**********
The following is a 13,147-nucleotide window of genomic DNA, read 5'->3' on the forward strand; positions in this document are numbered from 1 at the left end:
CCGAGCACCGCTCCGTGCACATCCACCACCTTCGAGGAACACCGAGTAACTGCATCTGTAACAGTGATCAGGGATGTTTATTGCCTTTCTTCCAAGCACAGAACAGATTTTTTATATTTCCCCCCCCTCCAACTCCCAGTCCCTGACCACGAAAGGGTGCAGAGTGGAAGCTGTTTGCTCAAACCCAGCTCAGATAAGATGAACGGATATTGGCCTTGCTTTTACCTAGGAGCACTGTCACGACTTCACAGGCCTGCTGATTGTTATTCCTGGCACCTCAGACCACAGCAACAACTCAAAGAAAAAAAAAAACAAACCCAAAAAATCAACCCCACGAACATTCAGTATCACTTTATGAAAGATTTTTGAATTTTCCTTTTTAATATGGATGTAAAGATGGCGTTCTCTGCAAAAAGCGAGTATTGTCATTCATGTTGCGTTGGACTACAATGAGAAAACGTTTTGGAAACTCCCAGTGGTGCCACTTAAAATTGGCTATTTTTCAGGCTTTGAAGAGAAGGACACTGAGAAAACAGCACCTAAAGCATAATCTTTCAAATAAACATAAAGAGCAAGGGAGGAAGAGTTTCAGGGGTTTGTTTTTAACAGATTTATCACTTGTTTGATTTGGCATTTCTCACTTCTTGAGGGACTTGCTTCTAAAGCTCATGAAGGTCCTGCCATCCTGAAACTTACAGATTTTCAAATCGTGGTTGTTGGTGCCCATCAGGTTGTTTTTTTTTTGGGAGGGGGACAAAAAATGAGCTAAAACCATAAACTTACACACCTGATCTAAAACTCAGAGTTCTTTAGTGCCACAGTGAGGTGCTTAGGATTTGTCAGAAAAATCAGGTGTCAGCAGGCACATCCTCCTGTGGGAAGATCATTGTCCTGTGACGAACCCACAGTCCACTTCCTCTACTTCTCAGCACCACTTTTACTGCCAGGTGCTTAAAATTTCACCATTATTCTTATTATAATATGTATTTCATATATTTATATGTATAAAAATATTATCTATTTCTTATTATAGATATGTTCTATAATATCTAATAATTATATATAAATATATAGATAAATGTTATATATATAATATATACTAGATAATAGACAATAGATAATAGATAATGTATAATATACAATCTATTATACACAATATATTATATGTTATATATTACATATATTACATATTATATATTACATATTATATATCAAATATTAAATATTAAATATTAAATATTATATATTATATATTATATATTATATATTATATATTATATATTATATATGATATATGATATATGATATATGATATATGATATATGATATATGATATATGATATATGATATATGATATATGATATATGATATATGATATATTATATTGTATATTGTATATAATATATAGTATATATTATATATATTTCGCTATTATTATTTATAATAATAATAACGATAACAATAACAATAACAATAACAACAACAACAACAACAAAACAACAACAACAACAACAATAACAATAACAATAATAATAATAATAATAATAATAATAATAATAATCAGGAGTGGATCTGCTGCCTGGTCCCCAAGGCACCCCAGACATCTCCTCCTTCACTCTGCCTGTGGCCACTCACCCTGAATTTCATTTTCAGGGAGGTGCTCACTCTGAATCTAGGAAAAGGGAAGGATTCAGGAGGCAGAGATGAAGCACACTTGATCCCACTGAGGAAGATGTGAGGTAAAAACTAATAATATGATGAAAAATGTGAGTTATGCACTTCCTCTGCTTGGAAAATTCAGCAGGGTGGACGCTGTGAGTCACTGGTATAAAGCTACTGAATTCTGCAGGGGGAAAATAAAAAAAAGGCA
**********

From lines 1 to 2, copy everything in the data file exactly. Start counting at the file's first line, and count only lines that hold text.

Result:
The following is a 13,147-nucleotide window of genomic DNA, read 5'->3' on the forward strand; positions in this document are numbered from 1 at the left end:
CCGAGCACCGCTCCGTGCACATCCACCACCTTCGAGGAACACCGAGTAACTGCATCTGTAACAGTGATCAGGGATGTTTATTGCCTTTCTTCCAAGCACAGAACAGATTTTTTATATTTCCCCCCCCTCCAACTCCCAGTCCCTGACCACGAAAGGGTGCAGAGTGGAAGCTGTTTGCTCAAACCCAGCTCAGATAAGATGAACGGATATTGGCCTTGCTTTTACCTAGGAGCACTGTCACGACTTCACAGGCCTGCTGATTGTTATTCCTGGCACCTCAGACCACAGCAACAACTCAAAGAAAAAAAAAAACAAACCCAAAAAATCAACCCCACGAACATTCAGTATCACTTTATGAAAGATTTTTGAATTTTCCTTTTTAATATGGATGTAAAGATGGCGTTCTCTGCAAAAAGCGAGTATTGTCATTCATGTTGCGTTGGACTACAATGAGAAAACGTTTTGGAAACTCCCAGTGGTGCCACTTAAAATTGGCTATTTTTCAGGCTTTGAAGAGAAGGACACTGAGAAAACAGCACCTAAAGCATAATCTTTCAAATAAACATAAAGAGCAAGGGAGGAAGAGTTTCAGGGGTTTGTTTTTAACAGATTTATCACTTGTTTGATTTGGCATTTCTCACTTCTTGAGGGACTTGCTTCTAAAGCTCATGAAGGTCCTGCCATCCTGAAACTTACAGATTTTCAAATCGTGGTTGTTGGTGCCCATCAGGTTGTTTTTTTTTTGGGAGGGGGACAAAAAATGAGCTAAAACCATAAACTTACACACCTGATCTAAAACTCAGAGTTCTTTAGTGCCACAGTGAGGTGCTTAGGATTTGTCAGAAAAATCAGGTGTCAGCAGGCACATCCTCCTGTGGGAAGATCATTGTCCTGTGACGAACCCACAGTCCACTTCCTCTACTTCTCAGCACCACTTTTACTGCCAGGTGCTTAAAATTTCACCATTATTCTTATTATAATATGTATTTCATATATTTATATGTATAAAAATATTATCTATTTCTTATTATAGATATGTTCTATAATATCTAATAATTATATATAAATATATAGATAAATGTTATATATATAATATATACTAGATAATAGACAATAGATAATAGATAATGTATAATATACAATCTATTATACACAATATATTATATGTTATATATTACATATATTACATATTATATATTACATATTATATATCAAATATTAAATATTAAATATTAAATATTATATATTATATATTATATATTATATATTATATATTATATATTATATATGATATATGATATATGATATATGATATATGATATATGATATATGATATATGATATATGATATATGATATATGATATATGATATATGATATATTATATTGTATATTGTATATAATATATAGTATATATTATATATATTTCGCTATTATTATTTATAATAATAATAACGATAACAATAACAATAACAATAACAACAACAACAACAACAAAACAACAACAACAACAACAATAACAATAACAATAATAATAATAATAATAATAATAATAATAATAATCAGGAGTGGATCTGCTGCCTGGTCCCCAAGGCACCCCAGACATCTCCTCCTTCACTCTGCCTGTGGCCACTCACCCTGAATTTCATTTTCAGGGAGGTGCTCACTCTGAATCTAGGAAAAGGGAAGGATTCAGGAGGCAGAGATGAAGCACACTTGATCCCACTGAGGAAGATGTGAGGTAAAAACTAATAATATGATGAAAAATGTGAGTTATGCACTTCCTCTGCTTGGAAAATTCAGCAGGGTGGACGCTGTGAGTCACTGGTATAAAGCTACTGAATTCTGCAGGGGGAAAATAAAAAAAAGGCA